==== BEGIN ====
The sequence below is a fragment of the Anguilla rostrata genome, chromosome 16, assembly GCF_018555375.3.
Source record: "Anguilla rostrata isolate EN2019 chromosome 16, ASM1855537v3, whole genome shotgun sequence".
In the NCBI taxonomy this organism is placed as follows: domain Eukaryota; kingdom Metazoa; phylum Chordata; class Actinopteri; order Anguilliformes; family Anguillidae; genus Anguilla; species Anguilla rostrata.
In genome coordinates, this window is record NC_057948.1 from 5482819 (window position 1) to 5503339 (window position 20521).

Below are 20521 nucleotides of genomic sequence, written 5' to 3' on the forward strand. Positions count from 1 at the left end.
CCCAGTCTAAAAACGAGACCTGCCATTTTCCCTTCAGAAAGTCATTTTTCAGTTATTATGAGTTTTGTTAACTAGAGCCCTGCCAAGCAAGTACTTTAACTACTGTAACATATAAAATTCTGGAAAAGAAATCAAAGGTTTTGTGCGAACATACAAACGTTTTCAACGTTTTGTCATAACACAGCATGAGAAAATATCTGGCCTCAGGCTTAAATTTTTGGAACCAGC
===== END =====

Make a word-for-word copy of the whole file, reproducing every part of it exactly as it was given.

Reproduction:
The sequence below is a fragment of the Anguilla rostrata genome, chromosome 16, assembly GCF_018555375.3.
Source record: "Anguilla rostrata isolate EN2019 chromosome 16, ASM1855537v3, whole genome shotgun sequence".
In the NCBI taxonomy this organism is placed as follows: domain Eukaryota; kingdom Metazoa; phylum Chordata; class Actinopteri; order Anguilliformes; family Anguillidae; genus Anguilla; species Anguilla rostrata.
In genome coordinates, this window is record NC_057948.1 from 5482819 (window position 1) to 5503339 (window position 20521).

Below are 20521 nucleotides of genomic sequence, written 5' to 3' on the forward strand. Positions count from 1 at the left end.
CCCAGTCTAAAAACGAGACCTGCCATTTTCCCTTCAGAAAGTCATTTTTCAGTTATTATGAGTTTTGTTAACTAGAGCCCTGCCAAGCAAGTACTTTAACTACTGTAACATATAAAATTCTGGAAAAGAAATCAAAGGTTTTGTGCGAACATACAAACGTTTTCAACGTTTTGTCATAACACAGCATGAGAAAATATCTGGCCTCAGGCTTAAATTTTTGGAACCAGC